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James, Ada Lois, 1876-1952 / Ada James papers, correspondence, 1912, Dec. 24-31, [1912]
Wis Mss OP, Box 17, Folder 4 ([unpublished])

[The womanly woman],   pp. [unnumbered]-5 PDF (1.9 MB)


Page 4

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became alarred about the milk being sold by some dealers, in
some instances the milk could not be kept more than five or
six hours without souring, donvulsions in one baby was traced
to impure milk. Upon investigation it was found the city had
no mill: ordinance, the city clerk said"no one paid any attent-
ion to it any way when we did have one.' He thougYt the state
inspection was enough.A committee of women obtained samples
of all the milk being sold in our city and had it tested 1r
butter fat, disease germs and general cleanliness. The best mrile
was selling cheapest, *e       discovered other interesting facts,
One farmer said the milk he sold to the retailer tested 5.6
but when it reached the consumer it tested 3.5,the retailer
claimed that 3.5 was higher than the law required. We were in-
formed by the state Dairy and "ood Commission that if milk w-
tested 5.6 but was run through a seperator it must be labeled
skim mbIk where-as   it might test much l-r qn     still be
whole milk. The commission sent sent 9n assist nt to co-operate
with us and he discovered that the state inspectcr was not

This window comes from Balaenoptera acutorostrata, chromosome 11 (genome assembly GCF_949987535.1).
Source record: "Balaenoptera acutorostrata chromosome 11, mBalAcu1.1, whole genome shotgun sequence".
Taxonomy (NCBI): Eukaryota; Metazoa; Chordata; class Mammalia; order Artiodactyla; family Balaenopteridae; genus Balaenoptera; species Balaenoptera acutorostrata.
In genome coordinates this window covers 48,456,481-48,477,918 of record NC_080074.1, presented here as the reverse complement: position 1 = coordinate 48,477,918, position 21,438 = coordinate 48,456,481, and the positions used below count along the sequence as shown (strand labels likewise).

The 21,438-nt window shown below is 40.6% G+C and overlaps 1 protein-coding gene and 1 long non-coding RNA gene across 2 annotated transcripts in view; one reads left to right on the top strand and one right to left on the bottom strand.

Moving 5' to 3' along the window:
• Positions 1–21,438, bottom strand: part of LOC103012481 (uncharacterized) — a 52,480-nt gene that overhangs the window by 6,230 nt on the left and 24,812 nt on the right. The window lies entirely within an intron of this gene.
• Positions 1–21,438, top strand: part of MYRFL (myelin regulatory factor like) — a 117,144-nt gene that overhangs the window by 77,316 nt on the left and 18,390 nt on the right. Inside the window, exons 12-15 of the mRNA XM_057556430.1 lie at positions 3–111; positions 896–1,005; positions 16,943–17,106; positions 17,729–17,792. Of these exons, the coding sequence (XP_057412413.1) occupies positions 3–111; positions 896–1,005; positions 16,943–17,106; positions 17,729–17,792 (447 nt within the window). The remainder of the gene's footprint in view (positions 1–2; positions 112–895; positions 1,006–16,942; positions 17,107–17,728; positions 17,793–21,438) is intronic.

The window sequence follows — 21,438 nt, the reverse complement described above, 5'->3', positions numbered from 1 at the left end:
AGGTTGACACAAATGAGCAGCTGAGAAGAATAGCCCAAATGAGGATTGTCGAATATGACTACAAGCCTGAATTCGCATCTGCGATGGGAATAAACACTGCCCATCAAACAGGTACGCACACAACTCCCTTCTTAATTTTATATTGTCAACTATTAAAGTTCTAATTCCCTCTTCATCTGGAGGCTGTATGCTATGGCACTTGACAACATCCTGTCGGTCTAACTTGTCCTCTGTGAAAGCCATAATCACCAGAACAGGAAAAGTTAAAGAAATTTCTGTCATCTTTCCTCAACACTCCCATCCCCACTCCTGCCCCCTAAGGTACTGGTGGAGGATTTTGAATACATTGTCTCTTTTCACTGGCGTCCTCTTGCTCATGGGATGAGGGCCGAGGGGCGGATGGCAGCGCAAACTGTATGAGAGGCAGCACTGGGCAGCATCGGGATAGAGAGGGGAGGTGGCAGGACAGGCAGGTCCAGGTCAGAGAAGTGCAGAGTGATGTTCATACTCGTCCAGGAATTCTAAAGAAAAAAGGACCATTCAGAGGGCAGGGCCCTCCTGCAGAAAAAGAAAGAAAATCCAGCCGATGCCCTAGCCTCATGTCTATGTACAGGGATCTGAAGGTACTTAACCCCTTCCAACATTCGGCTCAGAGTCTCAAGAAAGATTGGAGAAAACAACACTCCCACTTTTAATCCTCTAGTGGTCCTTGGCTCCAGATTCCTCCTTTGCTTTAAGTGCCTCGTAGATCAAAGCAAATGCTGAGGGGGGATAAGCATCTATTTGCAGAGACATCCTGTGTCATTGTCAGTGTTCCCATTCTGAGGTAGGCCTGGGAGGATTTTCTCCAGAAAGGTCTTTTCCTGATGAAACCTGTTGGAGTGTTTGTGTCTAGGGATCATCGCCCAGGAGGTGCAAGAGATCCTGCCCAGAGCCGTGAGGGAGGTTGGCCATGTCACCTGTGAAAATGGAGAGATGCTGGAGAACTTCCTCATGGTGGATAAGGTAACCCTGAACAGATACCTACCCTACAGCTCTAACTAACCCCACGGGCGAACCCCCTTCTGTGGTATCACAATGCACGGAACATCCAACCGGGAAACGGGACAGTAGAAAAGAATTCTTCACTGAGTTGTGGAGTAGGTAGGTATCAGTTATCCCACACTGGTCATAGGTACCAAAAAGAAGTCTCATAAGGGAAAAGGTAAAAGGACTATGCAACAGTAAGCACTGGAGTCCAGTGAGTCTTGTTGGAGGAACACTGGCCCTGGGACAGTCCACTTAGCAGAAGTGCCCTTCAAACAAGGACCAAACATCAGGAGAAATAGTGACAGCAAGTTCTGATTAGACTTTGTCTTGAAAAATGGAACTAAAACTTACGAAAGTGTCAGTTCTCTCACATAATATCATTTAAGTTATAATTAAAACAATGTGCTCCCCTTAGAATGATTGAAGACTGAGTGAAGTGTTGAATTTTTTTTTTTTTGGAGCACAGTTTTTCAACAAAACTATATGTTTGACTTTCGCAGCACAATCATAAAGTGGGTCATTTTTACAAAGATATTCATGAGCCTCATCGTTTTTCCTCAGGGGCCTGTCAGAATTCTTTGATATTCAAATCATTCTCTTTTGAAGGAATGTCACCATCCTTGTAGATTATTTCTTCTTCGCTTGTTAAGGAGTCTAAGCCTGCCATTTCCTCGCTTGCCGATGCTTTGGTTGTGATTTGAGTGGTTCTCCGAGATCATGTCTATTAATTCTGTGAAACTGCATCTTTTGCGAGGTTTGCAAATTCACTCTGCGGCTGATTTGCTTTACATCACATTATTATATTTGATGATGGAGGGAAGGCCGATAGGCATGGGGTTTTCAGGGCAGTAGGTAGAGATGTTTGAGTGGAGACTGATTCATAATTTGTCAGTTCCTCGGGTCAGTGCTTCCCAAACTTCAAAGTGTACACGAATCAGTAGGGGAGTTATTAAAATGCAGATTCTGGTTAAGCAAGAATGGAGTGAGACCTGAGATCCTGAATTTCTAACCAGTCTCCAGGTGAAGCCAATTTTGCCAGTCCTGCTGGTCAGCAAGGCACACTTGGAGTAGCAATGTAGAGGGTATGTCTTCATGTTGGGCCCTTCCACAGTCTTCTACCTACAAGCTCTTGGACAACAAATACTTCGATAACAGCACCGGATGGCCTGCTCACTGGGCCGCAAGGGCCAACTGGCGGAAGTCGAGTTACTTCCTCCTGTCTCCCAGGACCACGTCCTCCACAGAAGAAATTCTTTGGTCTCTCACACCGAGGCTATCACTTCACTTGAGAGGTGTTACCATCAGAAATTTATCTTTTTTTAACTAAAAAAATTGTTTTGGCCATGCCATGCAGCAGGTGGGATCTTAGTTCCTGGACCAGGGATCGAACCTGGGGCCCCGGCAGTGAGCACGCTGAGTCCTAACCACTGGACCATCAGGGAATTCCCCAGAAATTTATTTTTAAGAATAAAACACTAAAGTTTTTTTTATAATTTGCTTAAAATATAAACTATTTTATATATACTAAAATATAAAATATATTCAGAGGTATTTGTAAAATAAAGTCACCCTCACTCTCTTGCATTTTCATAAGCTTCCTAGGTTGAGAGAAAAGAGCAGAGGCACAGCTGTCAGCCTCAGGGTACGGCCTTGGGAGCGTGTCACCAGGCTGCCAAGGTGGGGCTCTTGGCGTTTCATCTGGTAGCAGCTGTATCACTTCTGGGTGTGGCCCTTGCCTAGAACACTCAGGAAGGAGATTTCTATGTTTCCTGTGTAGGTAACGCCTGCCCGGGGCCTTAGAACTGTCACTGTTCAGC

testing- ll the inilk because we had no city ordinance and it
was therefore impossible to know just who were selling milk.
For six months women in our city have been trying to se-
cure a milk ordinance but milk men vote and housewives do not,
and the milkmen are not enthuastic over any regulation.
The State Commissioner found that our meat markets were
unsanitary. He said the meat hooks were foul and the refriger-
ators worse.Our health officer is not responsible to women" a4
in fact we find that our city officials are inclined to th1e
belief that women are out of their "sphere" when they meddle
in politic:. When will they learn that politics have invaded
our "sphere" and the womanly woman must concern herself with
politics and pilltiians? We are not going to sit at home and
tat and let the baby die with convulsions-even to meet with   the
approval of * "behind the times" officials.
The Womanly woman is go-ng toV see that the governor, W
when he makes his appointments   to the coinissions which in-
tijately affect the home, has the home in mind instead of his
political machine. She is going to make sure that the legislators
not only pass pure food bills but that they make provision for
their enforceme,ýt . Our milk men told u4 that some of the milk
bottles stink when they are returned, and ye   these bottles are
not sterilized. We have no law requiring the sterilizing of milk
bottles, yet we know that milk is one of the best mediums for
carrying germs.
Government bulletins state that women do 86% of all the
buying for the home, if we elimin+."uel thely do more than 9Q^
of t0 e buying. Then the high co'ai a problem for the romanly
woman. She should be interested it market commissions and the
elimination of "middle men".After the war broke out hogs went
down for the farmer but pork went up for the housewife. When we
protested the butcher asauredA us that the war had sent everything
up. Is it not a reflection on our intelligence-the intelligence
of the would be womanly woman- that the same war that sent hogs
down for the farmer could send pork up for us? One housewife
recently phoned to inquire what the market was paying for chick-


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